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Lord of the Influencers

FTC casts shadow on Warner Brothers' Mordor video game marketing.


Warner Brothers needs to redefine who is part of the Fellowship of the Ring and who is actually a paid influencer whose relationship with its Lord of the Rings video game franchise should be disclosed.

In a settlement reached with the FTC, the movie production company agreed to clearly and conspicuously disclose any material connection between Warner Bros. and any influencer or endorser promoting its products. It also now has to educate influencers regarding sponsorship disclosures, monitor sponsored influencer videos for compliance, and terminate or withhold payment from influencers or ad agencies for non-compliance. (A final order, reached in November, requires that Warner Bros. not misrepresent that sponsored content, including gameplay videos, are the objective, independent opinions of video game enthusiasts or influencers.)

The FTC in its complaint alleged that the company paid influencers to promote its “Middle Earth: Shadow of Mordor” game by creating positive videos promoted on social media sites including Twitter, Facebook and YouTube. The videos garnered more than 5 million views. But what the game play videos created by the influencers didn’t clearly state is that the reviewers were not only compensated for the glowing endorsements but also agreed not disclose any bugs or glitches they encountered in the game.

Among the paid influencers was PewDiePie, a Swedish video game commentator whose YouTube channel has more than 30 million subscribers, and whose sponsored Mordor review video (embedded below) has been viewed more than 3.7 million times.

Instead of advising the influencers, who were paid thousands of dollars and given free advanced versions of the game, to clearly disclose their connection to the company, Warner Bros. instructed them to place the disclosures in a description box appearing below their videos. But most of the sponsorship disclosures were only visible if consumers clicked a “Show More” button and videos posted on social media did not even include that button, the FTC said.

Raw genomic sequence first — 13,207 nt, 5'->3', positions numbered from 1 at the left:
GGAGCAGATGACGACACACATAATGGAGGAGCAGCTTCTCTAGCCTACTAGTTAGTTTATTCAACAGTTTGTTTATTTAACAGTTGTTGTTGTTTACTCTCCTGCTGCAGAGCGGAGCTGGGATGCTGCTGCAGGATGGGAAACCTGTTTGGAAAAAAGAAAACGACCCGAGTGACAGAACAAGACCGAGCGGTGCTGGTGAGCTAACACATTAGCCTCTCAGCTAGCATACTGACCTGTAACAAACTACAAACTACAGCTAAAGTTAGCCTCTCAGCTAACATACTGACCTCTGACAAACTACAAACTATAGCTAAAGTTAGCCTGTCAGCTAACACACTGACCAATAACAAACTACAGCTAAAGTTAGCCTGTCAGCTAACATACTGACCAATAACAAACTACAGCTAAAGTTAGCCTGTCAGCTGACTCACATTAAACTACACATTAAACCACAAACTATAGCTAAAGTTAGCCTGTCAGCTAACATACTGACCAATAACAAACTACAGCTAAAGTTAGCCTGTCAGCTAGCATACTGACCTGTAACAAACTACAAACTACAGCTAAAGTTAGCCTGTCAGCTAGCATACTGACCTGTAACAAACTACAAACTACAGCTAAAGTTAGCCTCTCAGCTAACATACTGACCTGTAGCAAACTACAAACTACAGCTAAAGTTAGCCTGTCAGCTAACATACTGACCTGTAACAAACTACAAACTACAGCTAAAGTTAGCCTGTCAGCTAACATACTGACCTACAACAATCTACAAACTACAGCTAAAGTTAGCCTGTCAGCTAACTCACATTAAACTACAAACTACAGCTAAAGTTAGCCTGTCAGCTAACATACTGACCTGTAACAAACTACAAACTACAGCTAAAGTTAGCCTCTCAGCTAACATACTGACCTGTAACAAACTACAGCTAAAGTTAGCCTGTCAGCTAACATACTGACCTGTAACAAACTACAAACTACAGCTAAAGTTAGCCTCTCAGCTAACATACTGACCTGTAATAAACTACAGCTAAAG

In a refrain becoming all too familiar in this new world of disguised advertising, Jessica Rich, director of the FTC’s Bureau of Consumer Protection said, “Consumers have the right to know if reviewers are providing their own opinions or paid sales pitches.”

We so agree. Especially at a time when online advertisers are increasingly turning to paid influencers to market their products.

Consumers who were influenced by the paid influencers without knowing they were paid are not getting any redress though in this Warner Bros. case. The FTC, which has taken action against at least five companies since 2013 regarding undisclosed paid endorsements including the game company Machinima, did not fine Warner Bros., nor the nicely compensated reviewers.

But at least the agreement is in force for 20 years. So, Warner Bros., going forward, more than Sauron’s eye will be watching.

Click here for more on’s coverage of Ad or Not.

This post was updated on 11/22/16. 

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